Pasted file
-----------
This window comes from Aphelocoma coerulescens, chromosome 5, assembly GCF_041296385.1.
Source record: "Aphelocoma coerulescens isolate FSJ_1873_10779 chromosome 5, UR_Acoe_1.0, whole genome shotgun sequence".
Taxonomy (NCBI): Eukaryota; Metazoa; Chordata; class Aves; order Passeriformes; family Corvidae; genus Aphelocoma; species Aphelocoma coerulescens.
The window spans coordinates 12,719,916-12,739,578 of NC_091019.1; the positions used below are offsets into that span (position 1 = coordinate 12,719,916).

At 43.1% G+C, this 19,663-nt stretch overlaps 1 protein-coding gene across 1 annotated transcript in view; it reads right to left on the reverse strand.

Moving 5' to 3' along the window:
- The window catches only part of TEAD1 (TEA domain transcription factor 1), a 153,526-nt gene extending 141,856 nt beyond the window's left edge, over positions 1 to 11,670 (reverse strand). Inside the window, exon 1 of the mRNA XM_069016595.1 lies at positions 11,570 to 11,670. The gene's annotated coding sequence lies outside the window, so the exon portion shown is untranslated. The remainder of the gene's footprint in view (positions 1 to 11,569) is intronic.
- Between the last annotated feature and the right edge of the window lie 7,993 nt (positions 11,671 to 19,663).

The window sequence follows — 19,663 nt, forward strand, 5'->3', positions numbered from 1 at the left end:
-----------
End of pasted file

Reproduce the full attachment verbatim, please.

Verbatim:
This window comes from Aphelocoma coerulescens, chromosome 5, assembly GCF_041296385.1.
Source record: "Aphelocoma coerulescens isolate FSJ_1873_10779 chromosome 5, UR_Acoe_1.0, whole genome shotgun sequence".
Taxonomy (NCBI): Eukaryota; Metazoa; Chordata; class Aves; order Passeriformes; family Corvidae; genus Aphelocoma; species Aphelocoma coerulescens.
The window spans coordinates 12,719,916-12,739,578 of NC_091019.1; the positions used below are offsets into that span (position 1 = coordinate 12,719,916).

At 43.1% G+C, this 19,663-nt stretch overlaps 1 protein-coding gene across 1 annotated transcript in view; it reads right to left on the reverse strand.

Moving 5' to 3' along the window:
- The window catches only part of TEAD1 (TEA domain transcription factor 1), a 153,526-nt gene extending 141,856 nt beyond the window's left edge, over positions 1 to 11,670 (reverse strand). Inside the window, exon 1 of the mRNA XM_069016595.1 lies at positions 11,570 to 11,670. The gene's annotated coding sequence lies outside the window, so the exon portion shown is untranslated. The remainder of the gene's footprint in view (positions 1 to 11,569) is intronic.
- Between the last annotated feature and the right edge of the window lie 7,993 nt (positions 11,671 to 19,663).

The window sequence follows — 19,663 nt, forward strand, 5'->3', positions numbered from 1 at the left end: